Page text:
More and more businesses nowadays are developing their own apps. In a crowded marketplace, an app not only sets one company apart from another but ensures that their brand is in front of the customer practically all the time.
Most of us have smartphones now. We love downloading stuff and, if a particular brand we like has an app, we’re often more than happy to put it on our iPhone or Android screen.
Did you know:
- We check our mobile phones on average about 47 times a day?
- The average time we spend on a retail app at any one time is 4.6 to 5 minutes?
- Nearly four-fifths of teenagers say their mobile phone is their primary device.
What does this mean? First, if you have an app for your business, your customer is likely to see it every day and, when they use it, they’ll actually engage for a significant amount of time. It’s a trend that is important because younger potential customers are eschewing other devices and opting primarily for mobile.
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How to get your app idea off the ground
If you’ve been mulling over the potential for creating your own business app, having a really great idea is only the beginning.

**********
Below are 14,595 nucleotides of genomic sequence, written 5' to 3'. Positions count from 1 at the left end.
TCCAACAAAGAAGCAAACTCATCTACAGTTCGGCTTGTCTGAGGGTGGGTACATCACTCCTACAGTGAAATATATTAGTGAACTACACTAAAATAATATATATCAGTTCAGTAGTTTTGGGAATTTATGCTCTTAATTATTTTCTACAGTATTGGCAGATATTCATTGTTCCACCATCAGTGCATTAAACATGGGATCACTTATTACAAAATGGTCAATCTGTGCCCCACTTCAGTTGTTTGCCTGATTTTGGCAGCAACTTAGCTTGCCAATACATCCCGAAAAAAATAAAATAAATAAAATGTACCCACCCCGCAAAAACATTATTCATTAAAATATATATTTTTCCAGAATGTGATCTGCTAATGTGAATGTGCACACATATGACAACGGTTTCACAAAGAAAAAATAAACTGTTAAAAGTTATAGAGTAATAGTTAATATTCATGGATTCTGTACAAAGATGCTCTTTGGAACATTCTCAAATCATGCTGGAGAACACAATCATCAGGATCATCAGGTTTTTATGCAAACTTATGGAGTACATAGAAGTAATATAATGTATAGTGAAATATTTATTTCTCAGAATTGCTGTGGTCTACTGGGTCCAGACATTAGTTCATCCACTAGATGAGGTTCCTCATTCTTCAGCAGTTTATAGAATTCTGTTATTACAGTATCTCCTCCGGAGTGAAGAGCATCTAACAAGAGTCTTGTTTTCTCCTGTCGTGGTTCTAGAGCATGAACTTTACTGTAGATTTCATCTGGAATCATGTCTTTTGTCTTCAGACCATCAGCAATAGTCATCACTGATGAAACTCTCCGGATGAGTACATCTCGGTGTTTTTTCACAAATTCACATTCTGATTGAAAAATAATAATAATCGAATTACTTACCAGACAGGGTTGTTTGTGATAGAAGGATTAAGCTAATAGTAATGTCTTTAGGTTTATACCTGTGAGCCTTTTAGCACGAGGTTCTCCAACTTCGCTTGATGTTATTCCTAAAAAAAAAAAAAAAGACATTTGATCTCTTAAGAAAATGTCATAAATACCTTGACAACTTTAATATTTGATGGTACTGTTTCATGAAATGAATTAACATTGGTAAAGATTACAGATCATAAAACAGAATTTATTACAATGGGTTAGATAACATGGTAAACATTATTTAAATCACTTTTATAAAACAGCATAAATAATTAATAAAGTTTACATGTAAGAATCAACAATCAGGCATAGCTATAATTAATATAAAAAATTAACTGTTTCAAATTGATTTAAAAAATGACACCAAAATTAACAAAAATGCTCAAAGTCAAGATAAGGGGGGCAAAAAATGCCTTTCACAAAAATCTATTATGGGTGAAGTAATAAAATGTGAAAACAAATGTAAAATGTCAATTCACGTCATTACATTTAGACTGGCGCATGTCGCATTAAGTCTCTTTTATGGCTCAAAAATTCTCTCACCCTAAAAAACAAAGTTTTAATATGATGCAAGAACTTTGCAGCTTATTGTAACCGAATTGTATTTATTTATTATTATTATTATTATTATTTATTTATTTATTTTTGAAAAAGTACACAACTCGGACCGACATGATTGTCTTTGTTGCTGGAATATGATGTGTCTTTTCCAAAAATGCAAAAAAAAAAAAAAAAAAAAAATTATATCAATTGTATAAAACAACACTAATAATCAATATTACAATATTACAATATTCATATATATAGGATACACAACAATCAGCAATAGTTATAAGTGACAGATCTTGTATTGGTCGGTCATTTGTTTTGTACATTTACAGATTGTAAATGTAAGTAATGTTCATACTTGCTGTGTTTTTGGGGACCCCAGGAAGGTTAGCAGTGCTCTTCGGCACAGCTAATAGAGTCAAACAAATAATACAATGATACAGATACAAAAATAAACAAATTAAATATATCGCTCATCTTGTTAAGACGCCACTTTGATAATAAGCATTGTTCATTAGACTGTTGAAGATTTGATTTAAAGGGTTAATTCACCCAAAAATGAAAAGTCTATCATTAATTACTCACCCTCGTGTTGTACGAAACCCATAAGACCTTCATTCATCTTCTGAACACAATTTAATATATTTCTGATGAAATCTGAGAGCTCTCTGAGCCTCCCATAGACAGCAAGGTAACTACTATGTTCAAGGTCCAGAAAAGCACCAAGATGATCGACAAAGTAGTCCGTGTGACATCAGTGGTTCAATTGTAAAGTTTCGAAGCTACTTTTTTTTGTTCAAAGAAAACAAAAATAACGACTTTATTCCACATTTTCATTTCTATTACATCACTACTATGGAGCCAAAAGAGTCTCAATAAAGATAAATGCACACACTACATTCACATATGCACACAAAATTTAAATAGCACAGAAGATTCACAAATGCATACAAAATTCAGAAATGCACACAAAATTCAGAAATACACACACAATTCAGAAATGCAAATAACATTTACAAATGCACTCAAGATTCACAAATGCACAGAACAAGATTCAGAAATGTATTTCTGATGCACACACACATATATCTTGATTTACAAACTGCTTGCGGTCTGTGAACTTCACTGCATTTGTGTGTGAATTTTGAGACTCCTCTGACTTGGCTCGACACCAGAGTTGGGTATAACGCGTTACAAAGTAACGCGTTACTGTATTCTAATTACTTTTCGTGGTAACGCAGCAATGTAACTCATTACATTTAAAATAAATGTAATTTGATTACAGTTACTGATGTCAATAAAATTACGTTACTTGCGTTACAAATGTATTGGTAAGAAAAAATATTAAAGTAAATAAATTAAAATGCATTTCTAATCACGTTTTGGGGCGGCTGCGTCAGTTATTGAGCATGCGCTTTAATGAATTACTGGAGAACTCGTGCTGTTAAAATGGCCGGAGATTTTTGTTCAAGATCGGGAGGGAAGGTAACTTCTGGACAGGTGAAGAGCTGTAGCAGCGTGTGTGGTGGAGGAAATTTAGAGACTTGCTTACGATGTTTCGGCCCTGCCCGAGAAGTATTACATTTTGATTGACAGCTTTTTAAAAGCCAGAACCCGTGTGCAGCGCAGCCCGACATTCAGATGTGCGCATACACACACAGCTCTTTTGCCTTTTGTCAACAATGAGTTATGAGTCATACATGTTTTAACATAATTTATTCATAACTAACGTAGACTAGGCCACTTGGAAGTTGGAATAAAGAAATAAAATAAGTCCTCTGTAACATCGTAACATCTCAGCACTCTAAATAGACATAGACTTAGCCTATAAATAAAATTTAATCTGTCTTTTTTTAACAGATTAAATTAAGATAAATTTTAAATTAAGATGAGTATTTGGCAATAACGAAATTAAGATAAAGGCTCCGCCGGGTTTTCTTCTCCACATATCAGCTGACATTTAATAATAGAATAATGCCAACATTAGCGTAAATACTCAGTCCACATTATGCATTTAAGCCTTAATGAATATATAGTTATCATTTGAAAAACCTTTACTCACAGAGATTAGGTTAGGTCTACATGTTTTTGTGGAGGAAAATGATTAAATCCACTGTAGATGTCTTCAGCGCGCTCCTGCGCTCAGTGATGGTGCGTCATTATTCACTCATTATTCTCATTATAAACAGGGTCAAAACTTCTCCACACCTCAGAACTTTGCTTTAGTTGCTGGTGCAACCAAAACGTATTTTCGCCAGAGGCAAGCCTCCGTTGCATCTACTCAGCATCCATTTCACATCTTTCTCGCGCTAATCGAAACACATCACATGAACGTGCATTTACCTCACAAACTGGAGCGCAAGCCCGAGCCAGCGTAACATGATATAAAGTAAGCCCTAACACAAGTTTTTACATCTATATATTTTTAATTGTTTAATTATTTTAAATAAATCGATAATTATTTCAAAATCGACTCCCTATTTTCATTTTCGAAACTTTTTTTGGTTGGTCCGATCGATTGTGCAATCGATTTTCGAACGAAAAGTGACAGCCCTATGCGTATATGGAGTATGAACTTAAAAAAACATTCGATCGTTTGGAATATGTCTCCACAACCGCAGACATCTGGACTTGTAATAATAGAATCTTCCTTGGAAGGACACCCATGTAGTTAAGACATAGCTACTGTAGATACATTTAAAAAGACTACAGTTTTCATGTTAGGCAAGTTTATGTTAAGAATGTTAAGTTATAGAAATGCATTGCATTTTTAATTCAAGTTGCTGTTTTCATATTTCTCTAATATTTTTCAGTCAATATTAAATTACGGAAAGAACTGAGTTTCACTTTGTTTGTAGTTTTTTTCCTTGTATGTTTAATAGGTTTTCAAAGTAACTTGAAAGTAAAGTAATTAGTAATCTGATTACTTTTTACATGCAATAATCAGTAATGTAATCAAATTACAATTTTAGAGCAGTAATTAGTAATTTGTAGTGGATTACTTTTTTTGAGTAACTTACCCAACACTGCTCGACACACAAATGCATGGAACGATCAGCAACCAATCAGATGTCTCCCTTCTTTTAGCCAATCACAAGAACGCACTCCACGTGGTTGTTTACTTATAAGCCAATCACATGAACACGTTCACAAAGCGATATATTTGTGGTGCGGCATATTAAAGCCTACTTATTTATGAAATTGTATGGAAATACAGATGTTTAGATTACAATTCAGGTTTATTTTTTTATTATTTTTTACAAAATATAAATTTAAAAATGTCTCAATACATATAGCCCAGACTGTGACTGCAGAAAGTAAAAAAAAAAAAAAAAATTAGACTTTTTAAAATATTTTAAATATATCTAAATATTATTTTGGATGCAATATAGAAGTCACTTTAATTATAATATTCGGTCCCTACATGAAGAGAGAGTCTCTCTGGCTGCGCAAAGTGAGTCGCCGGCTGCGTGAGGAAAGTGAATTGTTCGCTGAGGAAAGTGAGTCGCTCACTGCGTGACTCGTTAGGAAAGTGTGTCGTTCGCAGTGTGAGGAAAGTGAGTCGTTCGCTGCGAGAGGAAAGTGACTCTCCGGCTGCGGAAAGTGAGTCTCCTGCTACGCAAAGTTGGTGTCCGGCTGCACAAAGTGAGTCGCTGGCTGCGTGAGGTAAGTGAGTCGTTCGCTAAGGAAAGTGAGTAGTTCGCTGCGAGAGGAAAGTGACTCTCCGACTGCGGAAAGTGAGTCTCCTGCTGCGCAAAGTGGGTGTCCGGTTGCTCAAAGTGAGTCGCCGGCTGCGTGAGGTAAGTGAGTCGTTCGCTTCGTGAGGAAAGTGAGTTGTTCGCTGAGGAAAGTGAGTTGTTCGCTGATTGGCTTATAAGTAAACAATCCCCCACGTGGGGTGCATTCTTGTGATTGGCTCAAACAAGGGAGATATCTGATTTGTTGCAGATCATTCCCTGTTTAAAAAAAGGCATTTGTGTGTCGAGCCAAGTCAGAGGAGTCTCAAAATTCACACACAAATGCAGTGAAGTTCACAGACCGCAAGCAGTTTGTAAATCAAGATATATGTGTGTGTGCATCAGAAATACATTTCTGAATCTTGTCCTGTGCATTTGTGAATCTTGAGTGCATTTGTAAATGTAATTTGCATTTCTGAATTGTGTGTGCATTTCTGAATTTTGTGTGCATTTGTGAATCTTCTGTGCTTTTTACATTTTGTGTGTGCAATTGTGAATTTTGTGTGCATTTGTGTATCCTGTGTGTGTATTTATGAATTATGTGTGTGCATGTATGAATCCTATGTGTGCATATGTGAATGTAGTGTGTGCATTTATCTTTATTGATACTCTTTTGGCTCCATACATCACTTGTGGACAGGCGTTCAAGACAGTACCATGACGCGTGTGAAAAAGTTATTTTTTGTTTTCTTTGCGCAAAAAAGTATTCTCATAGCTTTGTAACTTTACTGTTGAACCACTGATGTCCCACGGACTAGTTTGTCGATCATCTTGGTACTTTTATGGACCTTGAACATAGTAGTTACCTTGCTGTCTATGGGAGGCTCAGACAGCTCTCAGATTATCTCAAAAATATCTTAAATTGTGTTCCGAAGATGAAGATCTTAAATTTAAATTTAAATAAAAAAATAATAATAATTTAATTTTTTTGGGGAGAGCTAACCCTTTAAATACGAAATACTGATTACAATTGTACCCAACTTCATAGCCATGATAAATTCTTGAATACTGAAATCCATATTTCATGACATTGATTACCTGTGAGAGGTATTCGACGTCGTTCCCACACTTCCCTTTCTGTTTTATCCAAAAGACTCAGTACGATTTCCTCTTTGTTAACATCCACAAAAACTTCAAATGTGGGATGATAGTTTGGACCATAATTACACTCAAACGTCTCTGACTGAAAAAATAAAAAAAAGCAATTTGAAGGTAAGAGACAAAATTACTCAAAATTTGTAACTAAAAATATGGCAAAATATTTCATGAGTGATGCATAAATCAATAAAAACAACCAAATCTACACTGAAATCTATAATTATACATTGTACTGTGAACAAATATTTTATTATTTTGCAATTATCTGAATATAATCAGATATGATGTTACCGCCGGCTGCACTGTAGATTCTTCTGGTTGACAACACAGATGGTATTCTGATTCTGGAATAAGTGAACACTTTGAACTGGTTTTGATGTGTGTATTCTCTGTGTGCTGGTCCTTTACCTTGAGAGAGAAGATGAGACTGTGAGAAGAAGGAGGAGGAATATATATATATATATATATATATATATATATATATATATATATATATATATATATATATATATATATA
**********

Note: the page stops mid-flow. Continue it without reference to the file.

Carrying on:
Now you have to turn that into a fully functioning end product that will wow your customers and help build your brand and business.
Before your mobile app can be built, or even priced up for development, your great idea needs to be fleshed out into a proper specification and design.
Here’s our quick guide on just how to achieve that:
1. Research your competition
Ideas always look great on paper but you shouldn’t assume that it’s perfect and ready to launch right away. You need to do some intensive research. Your first focus should be looking at the competition in your sector or the area where the app fits in the market.
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Like novels and film ideas, there isn’t really anything new out there. Are there other, similar apps already out there? The answer is almost definitely yes. Don’t let it put you off if you find out that your app idea is not entirely original, however. Take a look at what is currently on offer and make a list of the good and bad points of each product.
The next big question will determine how successful your app is going to be and it’s really important.
How do you make your features different and better?
Developing a critical eye is not easy, especially if you aren’t an app developer or have little or no knowledge of marketing. The good news is that a little common sense can go a long way here. Think about what kind of features you would like to see and what is likely to make a difference to your audience.
2. Research your users and your market
The user experience is vital in developing any digital product nowadays. You next step, therefore, is to reach out to prospective users and explore the market for your app idea. This can be a fairly lengthy and complicated process and usually involves a mix of investigation and data that is already out there.